The Asia Injury Prevention Foundation launched a campaign yesterday with the aim of reducing deaths by putting a helmet on all motorcycle passengers.
The media campaign is aimed at curbing an “epidemic” that kills more people than malaria or tuberculosis, and features the tagline “Always care. Always wear a helmet”.
As a partnership with the National Road Safety Committee and the Ministry of Interior, the campaign consists of short radio and television commercials that communicate the importance of putting a helmet on loved ones when they ride motorcycles.
“Cambodian parents are the most loving parents that I’ve found anywhere in the world, but many don’t understand the dangers associated with riding a motorcycle and not putting helmets on their heads or their kids’ heads. This is a mindset we have to change together,” AIPF president Greig Craft said.
The three-month campaign, which will appear on billboards and in online advertisements and interactive demonstrations, is the result of months of research by AIPF, which shows that only 8 per cent of the country’s motorcycle passengers wear helmets.
AIPF’s behavioural surveys also show that, although Cambodians are aware that helmets are important safety mechanisms, most do not consider them necessary on short trips or when travelling at low speeds.
There is a perception that young children do not need helmets, the research shows.
These dangerous patterns were exhibited in the grim numbers reported by Kim Yideth, Deputy Secretary General, General Commissariat of National Police.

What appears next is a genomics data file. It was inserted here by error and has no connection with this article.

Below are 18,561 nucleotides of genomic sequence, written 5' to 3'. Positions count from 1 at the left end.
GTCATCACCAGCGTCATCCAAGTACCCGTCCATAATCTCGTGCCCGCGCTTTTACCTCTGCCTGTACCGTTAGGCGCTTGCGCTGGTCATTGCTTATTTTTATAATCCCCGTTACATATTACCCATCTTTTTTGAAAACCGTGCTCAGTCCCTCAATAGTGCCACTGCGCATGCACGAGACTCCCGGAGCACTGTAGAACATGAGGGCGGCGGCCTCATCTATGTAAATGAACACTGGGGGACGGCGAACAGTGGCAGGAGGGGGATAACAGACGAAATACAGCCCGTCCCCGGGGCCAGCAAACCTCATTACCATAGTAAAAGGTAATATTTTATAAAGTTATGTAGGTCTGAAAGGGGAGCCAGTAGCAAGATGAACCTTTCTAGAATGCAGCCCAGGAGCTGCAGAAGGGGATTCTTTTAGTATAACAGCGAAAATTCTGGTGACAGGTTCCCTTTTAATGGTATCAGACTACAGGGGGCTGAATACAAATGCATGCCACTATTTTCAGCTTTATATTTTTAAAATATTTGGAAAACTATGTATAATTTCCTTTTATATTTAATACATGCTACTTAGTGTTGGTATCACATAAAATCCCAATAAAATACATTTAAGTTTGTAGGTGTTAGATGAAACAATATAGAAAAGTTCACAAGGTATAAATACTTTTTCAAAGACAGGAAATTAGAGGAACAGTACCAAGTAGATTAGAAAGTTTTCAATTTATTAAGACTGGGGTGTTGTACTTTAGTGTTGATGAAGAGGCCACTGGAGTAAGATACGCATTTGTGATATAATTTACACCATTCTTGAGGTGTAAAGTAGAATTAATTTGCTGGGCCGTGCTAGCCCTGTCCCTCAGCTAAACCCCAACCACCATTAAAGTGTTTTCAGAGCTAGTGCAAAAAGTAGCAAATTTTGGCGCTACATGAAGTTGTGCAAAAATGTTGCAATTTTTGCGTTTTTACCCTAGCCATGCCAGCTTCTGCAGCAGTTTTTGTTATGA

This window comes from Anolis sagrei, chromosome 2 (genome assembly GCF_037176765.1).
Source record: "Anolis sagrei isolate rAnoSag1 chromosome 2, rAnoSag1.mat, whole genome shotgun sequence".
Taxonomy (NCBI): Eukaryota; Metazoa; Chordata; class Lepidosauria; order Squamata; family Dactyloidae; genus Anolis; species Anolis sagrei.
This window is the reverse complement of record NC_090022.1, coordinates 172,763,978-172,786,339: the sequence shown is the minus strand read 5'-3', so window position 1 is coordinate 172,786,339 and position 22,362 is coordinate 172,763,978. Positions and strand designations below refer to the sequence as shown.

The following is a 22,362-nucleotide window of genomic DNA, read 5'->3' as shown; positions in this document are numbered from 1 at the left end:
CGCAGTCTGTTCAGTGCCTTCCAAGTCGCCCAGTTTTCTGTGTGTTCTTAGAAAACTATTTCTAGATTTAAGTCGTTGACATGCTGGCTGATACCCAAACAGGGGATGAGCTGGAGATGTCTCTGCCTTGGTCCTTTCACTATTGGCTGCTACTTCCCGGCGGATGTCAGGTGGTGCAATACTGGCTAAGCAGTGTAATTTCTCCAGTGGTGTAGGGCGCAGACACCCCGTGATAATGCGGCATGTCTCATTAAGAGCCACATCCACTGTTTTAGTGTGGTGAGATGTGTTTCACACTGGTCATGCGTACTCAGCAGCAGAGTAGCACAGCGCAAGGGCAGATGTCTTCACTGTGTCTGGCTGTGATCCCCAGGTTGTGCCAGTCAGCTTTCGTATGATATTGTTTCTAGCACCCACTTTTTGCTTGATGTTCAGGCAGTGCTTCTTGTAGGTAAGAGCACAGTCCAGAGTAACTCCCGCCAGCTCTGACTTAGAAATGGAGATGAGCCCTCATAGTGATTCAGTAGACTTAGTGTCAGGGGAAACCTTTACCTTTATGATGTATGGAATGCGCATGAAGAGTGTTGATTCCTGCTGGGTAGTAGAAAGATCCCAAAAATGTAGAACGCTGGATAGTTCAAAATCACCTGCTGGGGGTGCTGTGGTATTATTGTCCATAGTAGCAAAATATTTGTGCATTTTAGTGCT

In the first nine months of 2011, deaths jumped by 12 per cent to 1,448, compared to the same period last year, he said, despite a 7 per cent decrease in total traffic accidents.
Roughly 70 per cent of those killed were not wearing helmets, he said.
The Ministry of Interior is scheduled to discuss an amendment to the Kingdom’s traffic law that would make it mandatory for all motorcycle passengers to wear helmets, Kim Yideth said, pledging his force’s support.
Such a law exists in Vietnam and Thailand, where most passengers wear helmets.
That progress took time, however, and was the result of significant efforts by the government and key stakeholders, Mirjam Sidik, AIPF executive director, said.
“Ultimately, it’s about changing a mindset, so that people are wearing helmets not because the police will fine you, but because you know you have to do it to be safe, and that can take a long time, maybe five to 10 years.”